Supreme Ct. Sides w/ Predatory Lender Santander & Declines to Expand Law targeting abusive debt collection practices

From [HERE] and  [HERE] The U.S. Supreme Court handed down a 9-0 ruling on Monday siding with Santander Consumer USA Holdings (SC) in a class action lawsuit over allegations it violated a law called the Fair Debt Collection Practices Act. 

The court declined to expand the reach of federal legislation targeting abusive debt-collection practices such as harassment and threats, ruling it does not cover companies that buy debt, sometimes for pennies on the dollar, and then collect it. 

The case was brought against the Banco Santander (SAN) subsidiary by four Maryland residents who defaulted on car loans. 

The Supreme Court explained that the law applies only to companies that collect money on behalf of others, not businesses like Santander that collect debt bought from other companies after it fell into default. 

Shares Santander Consumer USA Holdings were climbing higher during late-morning trading on Monday.  

In just the last couple of years, Santander has been fined more than $1 billion for deceptive practices ranging from illegal overdrafts and overcharging black and Latino customers to illegally repossessing cars owned by members of the U.S. armed services who took out Santander loans and then were deployed overseas.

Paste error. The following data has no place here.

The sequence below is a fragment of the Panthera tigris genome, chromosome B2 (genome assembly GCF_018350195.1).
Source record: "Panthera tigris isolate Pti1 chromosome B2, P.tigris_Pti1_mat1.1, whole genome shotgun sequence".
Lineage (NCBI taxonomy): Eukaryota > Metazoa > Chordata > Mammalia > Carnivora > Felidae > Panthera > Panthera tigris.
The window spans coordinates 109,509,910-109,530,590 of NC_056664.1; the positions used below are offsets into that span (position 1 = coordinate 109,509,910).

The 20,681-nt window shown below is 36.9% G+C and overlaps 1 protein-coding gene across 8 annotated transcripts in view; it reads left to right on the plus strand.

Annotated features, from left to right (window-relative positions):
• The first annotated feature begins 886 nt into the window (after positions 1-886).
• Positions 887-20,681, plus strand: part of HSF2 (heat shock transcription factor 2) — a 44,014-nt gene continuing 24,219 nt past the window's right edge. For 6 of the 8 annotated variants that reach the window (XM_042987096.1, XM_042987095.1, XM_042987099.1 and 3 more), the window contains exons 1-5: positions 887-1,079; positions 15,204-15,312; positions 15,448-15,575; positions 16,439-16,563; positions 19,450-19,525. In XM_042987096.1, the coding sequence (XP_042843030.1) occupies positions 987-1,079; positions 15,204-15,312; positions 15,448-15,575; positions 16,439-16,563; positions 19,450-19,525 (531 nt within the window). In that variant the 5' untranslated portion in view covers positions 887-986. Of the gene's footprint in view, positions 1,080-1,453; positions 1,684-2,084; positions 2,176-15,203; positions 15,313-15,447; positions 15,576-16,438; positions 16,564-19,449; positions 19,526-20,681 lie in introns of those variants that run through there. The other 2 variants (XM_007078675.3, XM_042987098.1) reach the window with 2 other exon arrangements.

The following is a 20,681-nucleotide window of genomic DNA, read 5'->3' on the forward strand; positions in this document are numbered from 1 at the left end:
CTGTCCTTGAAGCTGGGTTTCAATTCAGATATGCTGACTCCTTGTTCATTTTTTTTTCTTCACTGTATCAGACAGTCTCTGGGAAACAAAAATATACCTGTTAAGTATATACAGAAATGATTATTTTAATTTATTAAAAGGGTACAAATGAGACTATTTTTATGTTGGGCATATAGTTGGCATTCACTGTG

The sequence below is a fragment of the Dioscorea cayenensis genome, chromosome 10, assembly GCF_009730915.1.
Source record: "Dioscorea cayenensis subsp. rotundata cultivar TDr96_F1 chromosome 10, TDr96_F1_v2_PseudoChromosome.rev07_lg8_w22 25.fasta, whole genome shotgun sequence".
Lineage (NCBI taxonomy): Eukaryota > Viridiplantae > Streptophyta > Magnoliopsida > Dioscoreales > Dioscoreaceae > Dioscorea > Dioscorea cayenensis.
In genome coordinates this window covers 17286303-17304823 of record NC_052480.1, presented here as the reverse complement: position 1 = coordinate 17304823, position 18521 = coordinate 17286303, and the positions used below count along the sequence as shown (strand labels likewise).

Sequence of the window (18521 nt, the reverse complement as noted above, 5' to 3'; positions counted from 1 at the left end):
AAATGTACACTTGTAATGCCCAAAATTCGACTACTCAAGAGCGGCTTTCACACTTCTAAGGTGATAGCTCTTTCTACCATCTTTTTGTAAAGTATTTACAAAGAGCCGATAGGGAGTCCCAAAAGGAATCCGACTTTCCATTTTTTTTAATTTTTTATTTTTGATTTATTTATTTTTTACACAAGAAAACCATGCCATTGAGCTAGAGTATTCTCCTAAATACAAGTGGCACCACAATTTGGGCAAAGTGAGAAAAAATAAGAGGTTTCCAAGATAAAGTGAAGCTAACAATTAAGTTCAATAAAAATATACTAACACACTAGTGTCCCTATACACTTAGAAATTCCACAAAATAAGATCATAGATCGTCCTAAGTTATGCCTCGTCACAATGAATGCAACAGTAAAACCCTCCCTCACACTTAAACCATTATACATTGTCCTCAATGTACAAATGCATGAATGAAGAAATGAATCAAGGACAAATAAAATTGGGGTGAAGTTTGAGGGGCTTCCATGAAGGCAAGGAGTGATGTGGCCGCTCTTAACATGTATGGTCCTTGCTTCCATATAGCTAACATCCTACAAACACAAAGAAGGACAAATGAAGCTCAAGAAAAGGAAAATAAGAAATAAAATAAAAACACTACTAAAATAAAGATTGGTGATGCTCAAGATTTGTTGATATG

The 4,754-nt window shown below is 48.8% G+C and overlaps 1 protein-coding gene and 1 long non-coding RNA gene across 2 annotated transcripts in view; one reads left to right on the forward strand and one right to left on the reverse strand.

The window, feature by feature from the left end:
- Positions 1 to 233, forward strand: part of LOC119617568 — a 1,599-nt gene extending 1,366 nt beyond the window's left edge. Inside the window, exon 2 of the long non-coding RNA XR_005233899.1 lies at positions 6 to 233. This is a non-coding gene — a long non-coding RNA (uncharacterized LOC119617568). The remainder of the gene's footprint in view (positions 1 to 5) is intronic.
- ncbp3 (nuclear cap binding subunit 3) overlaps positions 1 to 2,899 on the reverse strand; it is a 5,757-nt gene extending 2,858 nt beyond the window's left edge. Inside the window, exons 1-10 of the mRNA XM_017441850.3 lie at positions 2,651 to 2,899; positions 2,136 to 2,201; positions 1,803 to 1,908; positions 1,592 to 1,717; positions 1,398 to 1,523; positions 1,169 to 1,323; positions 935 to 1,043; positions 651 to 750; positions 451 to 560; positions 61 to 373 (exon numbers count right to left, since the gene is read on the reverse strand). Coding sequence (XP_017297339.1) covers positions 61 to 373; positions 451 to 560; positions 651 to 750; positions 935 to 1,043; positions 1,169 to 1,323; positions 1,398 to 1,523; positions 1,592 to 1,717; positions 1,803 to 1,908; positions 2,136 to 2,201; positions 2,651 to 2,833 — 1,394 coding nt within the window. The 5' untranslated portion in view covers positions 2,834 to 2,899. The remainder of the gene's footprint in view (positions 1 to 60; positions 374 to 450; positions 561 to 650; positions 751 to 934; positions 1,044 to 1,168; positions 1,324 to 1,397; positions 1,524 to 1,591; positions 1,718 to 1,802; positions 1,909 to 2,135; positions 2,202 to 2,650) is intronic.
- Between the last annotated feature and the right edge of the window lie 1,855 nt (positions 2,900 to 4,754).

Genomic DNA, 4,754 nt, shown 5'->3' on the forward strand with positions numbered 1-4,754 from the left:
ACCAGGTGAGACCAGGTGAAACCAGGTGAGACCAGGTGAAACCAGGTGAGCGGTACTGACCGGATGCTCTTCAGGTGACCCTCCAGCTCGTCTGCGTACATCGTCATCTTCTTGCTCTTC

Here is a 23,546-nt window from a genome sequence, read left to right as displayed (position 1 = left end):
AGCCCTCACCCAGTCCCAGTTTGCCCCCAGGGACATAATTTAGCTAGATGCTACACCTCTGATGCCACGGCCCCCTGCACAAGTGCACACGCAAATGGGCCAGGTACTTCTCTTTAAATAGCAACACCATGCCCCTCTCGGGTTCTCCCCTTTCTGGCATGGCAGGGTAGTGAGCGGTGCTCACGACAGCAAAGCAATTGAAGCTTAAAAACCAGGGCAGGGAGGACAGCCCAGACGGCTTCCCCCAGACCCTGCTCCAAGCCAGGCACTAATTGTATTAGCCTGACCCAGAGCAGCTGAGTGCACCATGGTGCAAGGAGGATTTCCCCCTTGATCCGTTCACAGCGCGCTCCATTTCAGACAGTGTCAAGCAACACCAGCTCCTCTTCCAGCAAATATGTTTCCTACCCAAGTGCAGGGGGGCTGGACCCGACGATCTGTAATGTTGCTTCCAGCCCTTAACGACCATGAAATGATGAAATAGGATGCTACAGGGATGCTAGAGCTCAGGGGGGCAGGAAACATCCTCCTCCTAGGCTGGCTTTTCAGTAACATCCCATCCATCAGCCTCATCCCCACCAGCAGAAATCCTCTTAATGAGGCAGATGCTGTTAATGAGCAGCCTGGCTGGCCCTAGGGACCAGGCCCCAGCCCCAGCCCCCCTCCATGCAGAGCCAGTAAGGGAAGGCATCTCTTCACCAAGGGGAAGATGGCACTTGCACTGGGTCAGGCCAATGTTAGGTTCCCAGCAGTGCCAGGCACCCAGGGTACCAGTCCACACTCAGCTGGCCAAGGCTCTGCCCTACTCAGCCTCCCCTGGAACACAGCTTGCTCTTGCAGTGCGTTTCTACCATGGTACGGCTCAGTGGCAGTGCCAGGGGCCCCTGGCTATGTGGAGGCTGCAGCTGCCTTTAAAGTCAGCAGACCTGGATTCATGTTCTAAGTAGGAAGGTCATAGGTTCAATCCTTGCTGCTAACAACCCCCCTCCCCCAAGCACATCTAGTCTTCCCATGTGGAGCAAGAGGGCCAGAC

The case hinged in large part on the definition of “creditor” and “debt collector” and whether a company that buys debt should be treated as a creditor, not subject to the collections law. The law applies only to companies that collect debts on behalf of others—an $11.4 billion industry—and doesn’t apply to businesses like Santander who buy the distressed debt from other companies after it defaults, the Supreme Court ruled.

The plaintiffs argued that unscrupulous debt collectors could evade the law by buying the debt.

The ruling was the first written by the court’s newest justice, Donald Trump-appointee Neil Gorsuch, who said any change to the distinction would require a genesis in congress.

Four Maryland residents who had defaulted on car loans filed a proposed class action in 2012 in federal court, accusing Santander of violations of the debt-collection law including misrepresenting debt loads and bypassing debtors’ lawyers. Their debts had been sold to Santander, which then tried to collect on them. Boston-based Santander Holdings SAN, -1.76% is the majority owner of Dallas-based Santander Consumer USA, which specializes in car loans. Both entities a subsidiary of Spanish lender Banco Santander. [MORE]